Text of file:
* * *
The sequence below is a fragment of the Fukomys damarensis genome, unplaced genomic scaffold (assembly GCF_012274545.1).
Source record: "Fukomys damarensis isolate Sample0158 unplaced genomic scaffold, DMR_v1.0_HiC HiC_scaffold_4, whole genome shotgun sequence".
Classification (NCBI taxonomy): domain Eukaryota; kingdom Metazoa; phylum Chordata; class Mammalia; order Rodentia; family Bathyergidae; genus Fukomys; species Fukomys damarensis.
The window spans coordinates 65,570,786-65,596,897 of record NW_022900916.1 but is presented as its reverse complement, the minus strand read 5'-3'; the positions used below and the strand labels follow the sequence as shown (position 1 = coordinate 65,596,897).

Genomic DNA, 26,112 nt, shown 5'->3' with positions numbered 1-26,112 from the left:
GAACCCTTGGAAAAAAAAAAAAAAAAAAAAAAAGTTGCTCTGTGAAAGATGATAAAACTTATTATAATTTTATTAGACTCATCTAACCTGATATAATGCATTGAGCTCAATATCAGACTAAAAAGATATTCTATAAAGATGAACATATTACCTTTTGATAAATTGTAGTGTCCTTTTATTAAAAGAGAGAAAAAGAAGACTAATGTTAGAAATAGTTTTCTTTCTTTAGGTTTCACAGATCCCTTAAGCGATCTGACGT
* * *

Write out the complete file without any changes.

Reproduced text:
The sequence below is a fragment of the Fukomys damarensis genome, unplaced genomic scaffold (assembly GCF_012274545.1).
Source record: "Fukomys damarensis isolate Sample0158 unplaced genomic scaffold, DMR_v1.0_HiC HiC_scaffold_4, whole genome shotgun sequence".
Classification (NCBI taxonomy): domain Eukaryota; kingdom Metazoa; phylum Chordata; class Mammalia; order Rodentia; family Bathyergidae; genus Fukomys; species Fukomys damarensis.
The window spans coordinates 65,570,786-65,596,897 of record NW_022900916.1 but is presented as its reverse complement, the minus strand read 5'-3'; the positions used below and the strand labels follow the sequence as shown (position 1 = coordinate 65,596,897).

Genomic DNA, 26,112 nt, shown 5'->3' with positions numbered 1-26,112 from the left:
GAACCCTTGGAAAAAAAAAAAAAAAAAAAAAAAGTTGCTCTGTGAAAGATGATAAAACTTATTATAATTTTATTAGACTCATCTAACCTGATATAATGCATTGAGCTCAATATCAGACTAAAAAGATATTCTATAAAGATGAACATATTACCTTTTGATAAATTGTAGTGTCCTTTTATTAAAAGAGAGAAAAAGAAGACTAATGTTAGAAATAGTTTTCTTTCTTTAGGTTTCACAGATCCCTTAAGCGATCTGACGT